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Diophantus and Diophantine Equations

Diophantus and Diophantine Equations

By I.G. Bashmakova

Print ISBN: 978-0-88385-526-3
104 pp., Paperbound, 1997
List Price: $27.00
MAA Member: $20.25
Series: Dolciani Mathematical Expositions

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Most readers associate the mathematics of antiquity with Euclid’s Elements and the works of Archimedes and Apollonius. This wonderful little book will introduce the reader to a new aspect of the mathematics of antiquity in the works of Diophantus. The object of this book is to present the work of Diophantus, focusing on Diophantus’ methods of obtaining rational solutions of indeterminate equations of the second and third order.

The book is intended for a broad audience. It can be enjoyed by teachers as well as students.

Table of Contents

Introduction
1. Diophantus
2. Numbers and Symbols
3. Diophantine Equations
4. Evaluation of Diophantus’ Methods by Historians of Science
5. Indeterminate Quadratic Equations
6. Indeterminate Cubic Equations
7. Diophantus and Number Theory
8. Diophantus and the Mathematicians of the 15rh and 16th Centuries
9. Diophantus’ Methods in the Works of Viete and Fermat
10. Diophantine Equations in the Works of Euler and Jacobi
11. The Geometric Meaning of the Operation of Addition of Points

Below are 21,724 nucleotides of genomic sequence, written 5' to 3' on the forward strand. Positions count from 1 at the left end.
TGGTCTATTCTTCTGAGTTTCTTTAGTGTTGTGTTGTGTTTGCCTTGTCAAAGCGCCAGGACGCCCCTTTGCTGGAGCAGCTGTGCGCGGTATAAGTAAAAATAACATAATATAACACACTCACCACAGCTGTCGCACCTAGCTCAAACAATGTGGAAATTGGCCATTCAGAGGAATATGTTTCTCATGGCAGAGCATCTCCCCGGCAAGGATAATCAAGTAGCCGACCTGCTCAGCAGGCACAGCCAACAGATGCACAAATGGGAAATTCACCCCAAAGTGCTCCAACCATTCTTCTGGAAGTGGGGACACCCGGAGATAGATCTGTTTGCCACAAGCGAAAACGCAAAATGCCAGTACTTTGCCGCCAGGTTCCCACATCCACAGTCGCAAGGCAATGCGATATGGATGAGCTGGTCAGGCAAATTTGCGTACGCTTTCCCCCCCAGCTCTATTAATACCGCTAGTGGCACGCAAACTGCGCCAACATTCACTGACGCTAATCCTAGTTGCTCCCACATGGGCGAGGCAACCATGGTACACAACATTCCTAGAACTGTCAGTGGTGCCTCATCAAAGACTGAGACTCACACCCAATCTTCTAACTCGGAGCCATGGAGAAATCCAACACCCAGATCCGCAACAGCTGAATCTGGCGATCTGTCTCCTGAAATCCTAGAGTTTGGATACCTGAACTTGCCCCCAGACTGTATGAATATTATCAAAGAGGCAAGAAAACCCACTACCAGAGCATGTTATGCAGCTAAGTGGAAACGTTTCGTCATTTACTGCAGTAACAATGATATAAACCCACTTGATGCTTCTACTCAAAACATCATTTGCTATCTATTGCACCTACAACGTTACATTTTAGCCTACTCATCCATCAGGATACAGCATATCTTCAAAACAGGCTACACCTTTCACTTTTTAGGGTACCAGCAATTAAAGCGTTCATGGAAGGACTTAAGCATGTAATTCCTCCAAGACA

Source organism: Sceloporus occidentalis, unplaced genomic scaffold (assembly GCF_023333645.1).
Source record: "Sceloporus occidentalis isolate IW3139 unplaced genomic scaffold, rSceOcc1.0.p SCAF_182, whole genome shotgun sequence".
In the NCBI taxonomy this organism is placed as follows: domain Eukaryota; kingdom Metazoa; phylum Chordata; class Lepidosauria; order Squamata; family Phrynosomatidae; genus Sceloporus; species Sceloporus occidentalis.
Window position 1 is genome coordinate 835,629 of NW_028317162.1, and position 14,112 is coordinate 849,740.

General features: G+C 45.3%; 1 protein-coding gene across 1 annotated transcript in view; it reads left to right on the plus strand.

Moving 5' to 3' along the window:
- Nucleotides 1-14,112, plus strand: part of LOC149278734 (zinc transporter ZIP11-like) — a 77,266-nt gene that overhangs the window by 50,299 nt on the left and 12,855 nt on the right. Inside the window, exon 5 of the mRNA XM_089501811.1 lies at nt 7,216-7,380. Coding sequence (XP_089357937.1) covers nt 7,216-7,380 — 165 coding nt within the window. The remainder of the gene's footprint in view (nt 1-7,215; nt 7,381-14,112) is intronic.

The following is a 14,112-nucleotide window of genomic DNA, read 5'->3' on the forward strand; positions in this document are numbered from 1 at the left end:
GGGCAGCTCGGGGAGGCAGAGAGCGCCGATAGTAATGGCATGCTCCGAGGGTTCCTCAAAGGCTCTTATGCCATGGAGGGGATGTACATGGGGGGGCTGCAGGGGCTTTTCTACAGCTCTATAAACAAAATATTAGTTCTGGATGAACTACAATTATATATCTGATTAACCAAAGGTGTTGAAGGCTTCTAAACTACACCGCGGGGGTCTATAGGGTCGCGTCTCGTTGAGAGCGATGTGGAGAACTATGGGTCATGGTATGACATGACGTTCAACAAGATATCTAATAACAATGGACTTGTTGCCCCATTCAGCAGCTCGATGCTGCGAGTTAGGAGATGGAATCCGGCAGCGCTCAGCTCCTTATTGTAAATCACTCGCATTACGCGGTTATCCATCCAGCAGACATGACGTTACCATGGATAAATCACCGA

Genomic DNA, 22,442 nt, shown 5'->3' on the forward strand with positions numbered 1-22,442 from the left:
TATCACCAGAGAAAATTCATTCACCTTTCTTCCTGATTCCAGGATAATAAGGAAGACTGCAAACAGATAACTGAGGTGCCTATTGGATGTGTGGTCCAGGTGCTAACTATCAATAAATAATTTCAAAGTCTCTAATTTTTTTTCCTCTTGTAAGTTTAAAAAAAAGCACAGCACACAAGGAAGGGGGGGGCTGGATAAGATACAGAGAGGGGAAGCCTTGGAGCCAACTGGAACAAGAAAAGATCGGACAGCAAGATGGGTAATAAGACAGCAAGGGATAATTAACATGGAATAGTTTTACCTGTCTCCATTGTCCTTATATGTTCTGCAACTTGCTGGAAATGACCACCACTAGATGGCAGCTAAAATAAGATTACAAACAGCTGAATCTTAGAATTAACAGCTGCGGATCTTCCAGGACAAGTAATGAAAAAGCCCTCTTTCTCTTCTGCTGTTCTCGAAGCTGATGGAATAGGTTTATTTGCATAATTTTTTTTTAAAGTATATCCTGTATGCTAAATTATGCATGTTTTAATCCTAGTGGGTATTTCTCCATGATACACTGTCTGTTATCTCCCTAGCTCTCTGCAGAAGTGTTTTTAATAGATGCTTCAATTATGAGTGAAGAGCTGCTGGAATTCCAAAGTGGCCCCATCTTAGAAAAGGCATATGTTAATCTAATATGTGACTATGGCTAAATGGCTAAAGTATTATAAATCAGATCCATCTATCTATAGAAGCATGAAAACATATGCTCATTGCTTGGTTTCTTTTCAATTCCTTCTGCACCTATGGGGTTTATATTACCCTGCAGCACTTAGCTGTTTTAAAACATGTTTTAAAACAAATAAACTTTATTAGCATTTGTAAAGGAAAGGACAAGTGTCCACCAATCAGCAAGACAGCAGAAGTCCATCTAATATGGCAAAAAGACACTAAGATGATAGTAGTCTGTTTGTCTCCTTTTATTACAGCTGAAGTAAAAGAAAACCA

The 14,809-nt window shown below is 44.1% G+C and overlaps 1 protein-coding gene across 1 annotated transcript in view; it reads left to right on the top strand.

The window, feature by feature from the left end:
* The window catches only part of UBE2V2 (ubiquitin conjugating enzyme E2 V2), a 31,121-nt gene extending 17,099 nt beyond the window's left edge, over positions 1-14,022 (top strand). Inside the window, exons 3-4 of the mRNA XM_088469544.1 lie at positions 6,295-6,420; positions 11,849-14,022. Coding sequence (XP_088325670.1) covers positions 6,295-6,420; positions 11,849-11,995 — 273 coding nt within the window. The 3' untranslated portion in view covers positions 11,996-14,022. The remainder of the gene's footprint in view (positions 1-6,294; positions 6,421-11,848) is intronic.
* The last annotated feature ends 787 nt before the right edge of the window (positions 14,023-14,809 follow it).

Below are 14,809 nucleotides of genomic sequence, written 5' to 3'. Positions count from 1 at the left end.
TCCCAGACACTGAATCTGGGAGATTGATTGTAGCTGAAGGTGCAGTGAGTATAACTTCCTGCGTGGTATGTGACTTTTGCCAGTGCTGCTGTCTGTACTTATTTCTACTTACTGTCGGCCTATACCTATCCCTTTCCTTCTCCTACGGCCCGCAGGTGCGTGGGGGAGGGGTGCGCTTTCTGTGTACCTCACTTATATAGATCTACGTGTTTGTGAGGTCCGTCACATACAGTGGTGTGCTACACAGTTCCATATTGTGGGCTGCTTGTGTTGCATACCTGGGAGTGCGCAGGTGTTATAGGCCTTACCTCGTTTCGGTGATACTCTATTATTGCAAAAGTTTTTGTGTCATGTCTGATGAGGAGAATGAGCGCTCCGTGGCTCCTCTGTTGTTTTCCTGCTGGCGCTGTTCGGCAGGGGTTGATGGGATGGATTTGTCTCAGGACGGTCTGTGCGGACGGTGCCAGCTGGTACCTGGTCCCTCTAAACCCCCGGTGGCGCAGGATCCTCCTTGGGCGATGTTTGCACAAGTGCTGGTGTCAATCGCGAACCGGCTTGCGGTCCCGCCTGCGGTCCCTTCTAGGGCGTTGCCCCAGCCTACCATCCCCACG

12. The Arithmetic of Algebraic Curves
13. Conclusion
14. Supplement. The Role of Concrete Numbers in Diophantus’ “Arithmetic”
Table of Notation
Bibliography
Name Index

About the Author

Isabella Grigoryevna Bashmakova was born in 1921 in Rostov-on Don. Her family moved to Moscow when she was in high school. She obtained her training in mathematics at Moscow University, and has spent her professional career teaching in the Faculty of Mechanics and Mathematics at Moscow University. She obtained her Ph.D. in Physics and Mathematics in 1948, and the Degree of Doctor of Science in 1961 both from Moscow State University. She has written numerous books (in the Russian language) notably, From the History of the Theory of Divisiblity, History of Diophantine Analysis from Diophantus to Fermat (written in collaboration with E.I. Slavutin), and Lectures on the History of Mathematics in Ancient Greece.

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